After their youth infused production of Romeo and Juliet Shakespeare At The Tobacco Factory revert back to house rules for their stylish, clear and reassuringly entertaining version of Sheridan’s The School For Scandal.
Nicholas Hytner recently revealed there was no director willing to put this play on at the National Theatre but he clearly wasn’t spreading his net wide enough. For SATTF artistic director Andrew Hilton’s trademark style; clear diction, emphasis on serving the text over directorial interpretation, is a welcome fit for Richard Brinsley Sheridan’s benchmark play. He finds enough truth even in the slightly arch Restoration style to ensure he keeps audience onside over its slightly elongated three hours.
It is the terrific ensemble which will be remembered most come end of year. Daisy Whalley, who made a tentative Juliet earlier in the season, is a much stronger presence here as the young trophy wife of Christopher Bianci’s dignified Sir Peter Tezale. She manages to make the reading of character feel both contemporary and relatable even whilst dressed up in full Restoration style. Bianci is as reliably secure as ever and Papa Essiedu as the young rake who turns Whalley’s head confirms all the promise that electrified in Romeo and Juliet.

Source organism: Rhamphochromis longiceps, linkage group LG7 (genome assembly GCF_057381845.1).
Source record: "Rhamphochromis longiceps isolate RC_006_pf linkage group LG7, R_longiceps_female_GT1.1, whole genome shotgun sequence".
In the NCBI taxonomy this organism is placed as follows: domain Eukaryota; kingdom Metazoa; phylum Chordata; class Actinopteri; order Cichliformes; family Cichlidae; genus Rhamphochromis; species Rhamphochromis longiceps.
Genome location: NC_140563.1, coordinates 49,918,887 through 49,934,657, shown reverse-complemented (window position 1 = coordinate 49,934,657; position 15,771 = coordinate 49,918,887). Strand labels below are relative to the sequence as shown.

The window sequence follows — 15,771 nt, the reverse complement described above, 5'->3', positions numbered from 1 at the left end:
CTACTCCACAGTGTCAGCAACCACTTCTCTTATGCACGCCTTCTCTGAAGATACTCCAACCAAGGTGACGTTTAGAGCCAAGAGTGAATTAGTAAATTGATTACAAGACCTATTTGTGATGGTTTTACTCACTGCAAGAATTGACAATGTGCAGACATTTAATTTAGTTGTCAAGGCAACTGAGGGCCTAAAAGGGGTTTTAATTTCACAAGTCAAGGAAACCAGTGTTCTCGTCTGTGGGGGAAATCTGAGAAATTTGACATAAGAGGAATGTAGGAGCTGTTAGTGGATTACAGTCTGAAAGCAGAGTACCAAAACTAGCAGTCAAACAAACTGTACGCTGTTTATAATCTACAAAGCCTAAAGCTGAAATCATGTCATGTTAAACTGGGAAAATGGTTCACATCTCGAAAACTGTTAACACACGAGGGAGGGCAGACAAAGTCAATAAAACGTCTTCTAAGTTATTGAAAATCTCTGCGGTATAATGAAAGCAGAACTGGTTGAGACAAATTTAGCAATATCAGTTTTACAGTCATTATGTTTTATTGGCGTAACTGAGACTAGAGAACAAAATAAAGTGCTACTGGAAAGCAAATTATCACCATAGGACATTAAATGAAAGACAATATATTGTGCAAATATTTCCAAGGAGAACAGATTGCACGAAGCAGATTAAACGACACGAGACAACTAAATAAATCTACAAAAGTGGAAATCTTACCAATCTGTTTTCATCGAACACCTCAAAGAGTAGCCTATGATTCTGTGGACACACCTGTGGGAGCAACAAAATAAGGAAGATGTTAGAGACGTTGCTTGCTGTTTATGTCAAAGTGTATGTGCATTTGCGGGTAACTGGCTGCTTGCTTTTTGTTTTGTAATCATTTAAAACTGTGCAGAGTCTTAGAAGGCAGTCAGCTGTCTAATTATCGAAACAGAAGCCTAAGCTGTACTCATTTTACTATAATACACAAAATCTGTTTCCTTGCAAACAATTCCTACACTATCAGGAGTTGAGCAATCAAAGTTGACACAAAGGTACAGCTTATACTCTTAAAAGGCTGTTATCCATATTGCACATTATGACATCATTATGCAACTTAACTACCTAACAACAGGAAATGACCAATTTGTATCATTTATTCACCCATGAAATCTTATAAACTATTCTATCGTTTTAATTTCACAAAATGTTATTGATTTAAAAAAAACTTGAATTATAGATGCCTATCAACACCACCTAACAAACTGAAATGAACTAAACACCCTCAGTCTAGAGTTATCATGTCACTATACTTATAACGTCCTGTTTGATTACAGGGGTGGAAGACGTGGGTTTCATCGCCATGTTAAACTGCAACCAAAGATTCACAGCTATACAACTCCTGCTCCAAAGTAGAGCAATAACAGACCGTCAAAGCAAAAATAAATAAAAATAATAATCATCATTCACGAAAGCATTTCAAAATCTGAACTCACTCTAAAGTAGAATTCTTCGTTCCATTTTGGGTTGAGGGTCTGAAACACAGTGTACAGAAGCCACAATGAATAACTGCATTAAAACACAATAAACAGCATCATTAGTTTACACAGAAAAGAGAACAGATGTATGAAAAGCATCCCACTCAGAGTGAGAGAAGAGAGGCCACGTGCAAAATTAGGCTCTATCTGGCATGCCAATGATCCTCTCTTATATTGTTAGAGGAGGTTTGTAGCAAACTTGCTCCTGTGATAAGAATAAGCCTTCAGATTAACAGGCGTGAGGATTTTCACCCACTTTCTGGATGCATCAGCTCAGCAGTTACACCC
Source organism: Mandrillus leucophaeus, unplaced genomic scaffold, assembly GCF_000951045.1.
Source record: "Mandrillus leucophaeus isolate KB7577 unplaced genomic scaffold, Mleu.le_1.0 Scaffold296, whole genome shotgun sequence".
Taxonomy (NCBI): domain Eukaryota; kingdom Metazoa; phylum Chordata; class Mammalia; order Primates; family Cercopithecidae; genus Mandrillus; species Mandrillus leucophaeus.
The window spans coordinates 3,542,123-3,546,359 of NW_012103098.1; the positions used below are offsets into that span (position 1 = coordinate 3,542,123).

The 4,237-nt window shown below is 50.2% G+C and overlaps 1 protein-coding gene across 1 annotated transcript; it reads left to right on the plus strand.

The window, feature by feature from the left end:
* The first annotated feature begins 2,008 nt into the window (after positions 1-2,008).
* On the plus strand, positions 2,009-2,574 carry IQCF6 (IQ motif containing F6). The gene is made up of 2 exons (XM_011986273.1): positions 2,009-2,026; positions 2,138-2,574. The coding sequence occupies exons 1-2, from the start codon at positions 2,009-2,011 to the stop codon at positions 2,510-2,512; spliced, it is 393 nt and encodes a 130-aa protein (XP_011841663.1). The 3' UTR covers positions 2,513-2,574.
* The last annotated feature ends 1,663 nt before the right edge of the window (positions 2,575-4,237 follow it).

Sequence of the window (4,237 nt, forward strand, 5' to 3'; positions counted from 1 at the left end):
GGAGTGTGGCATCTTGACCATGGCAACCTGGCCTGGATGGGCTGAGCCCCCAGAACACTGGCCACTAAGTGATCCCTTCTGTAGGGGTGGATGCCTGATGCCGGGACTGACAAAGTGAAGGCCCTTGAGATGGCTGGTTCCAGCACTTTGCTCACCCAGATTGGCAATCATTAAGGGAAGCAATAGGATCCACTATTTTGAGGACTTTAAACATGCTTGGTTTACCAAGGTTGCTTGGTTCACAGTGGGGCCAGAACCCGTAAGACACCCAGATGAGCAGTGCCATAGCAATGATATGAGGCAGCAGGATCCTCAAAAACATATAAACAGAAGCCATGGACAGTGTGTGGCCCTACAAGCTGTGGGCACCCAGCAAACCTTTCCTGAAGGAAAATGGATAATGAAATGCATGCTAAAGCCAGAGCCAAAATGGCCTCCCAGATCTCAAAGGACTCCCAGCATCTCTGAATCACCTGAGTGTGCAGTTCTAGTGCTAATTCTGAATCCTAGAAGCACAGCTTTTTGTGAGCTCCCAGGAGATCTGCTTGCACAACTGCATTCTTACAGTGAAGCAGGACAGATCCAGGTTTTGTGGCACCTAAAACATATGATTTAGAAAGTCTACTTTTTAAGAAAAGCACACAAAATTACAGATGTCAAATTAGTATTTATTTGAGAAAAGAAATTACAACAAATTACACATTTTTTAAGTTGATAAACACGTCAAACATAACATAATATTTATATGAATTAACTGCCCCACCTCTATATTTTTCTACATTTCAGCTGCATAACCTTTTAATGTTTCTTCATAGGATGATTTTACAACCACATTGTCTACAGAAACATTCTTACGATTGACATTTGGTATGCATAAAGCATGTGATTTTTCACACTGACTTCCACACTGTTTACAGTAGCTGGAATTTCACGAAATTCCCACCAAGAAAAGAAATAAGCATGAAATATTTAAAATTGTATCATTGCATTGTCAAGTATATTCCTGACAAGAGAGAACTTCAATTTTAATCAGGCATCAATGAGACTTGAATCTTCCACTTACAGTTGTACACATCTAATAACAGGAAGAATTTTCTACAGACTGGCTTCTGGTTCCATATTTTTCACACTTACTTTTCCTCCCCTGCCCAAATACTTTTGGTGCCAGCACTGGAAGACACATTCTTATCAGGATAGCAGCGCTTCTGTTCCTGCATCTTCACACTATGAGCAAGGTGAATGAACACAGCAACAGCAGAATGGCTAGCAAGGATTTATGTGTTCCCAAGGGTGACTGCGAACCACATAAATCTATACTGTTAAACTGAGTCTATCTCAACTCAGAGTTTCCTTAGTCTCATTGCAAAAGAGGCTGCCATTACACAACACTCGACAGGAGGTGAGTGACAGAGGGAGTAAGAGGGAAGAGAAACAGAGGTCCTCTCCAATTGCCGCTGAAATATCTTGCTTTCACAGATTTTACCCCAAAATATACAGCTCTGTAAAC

Julia Hill’s Lady Sneerwell is a dignified villainess, a Cruella deville of the gossips, and there is an odious Snake from Paul Currier, while a beacon of hope in this vain, tittle tattle world is given in Jack Whalley’s playboy turned good.
Adding a prologue and epilogue that links their gossip filled times with our own; where twitter and selfies and daily mail sidebars of shame have become commonplace, is a good idea and is performed with camp relish by Byron Mondahl but it could have made the same point over half the time and the famous screen scene doesn’t reach its full comic heights due to the in-the round staging.
These are minor caveats though in what is another high grade addition to the portfolio the company have built up. SATTF have made Bristol home to high grade Shakespeare over the past fifteen years and it’s great to see them spreading their wings further with the choice of play in recent seasons. If I can be greedy I would love to see what the company would do with some Marlowe or a bloody Jacobean tragedy.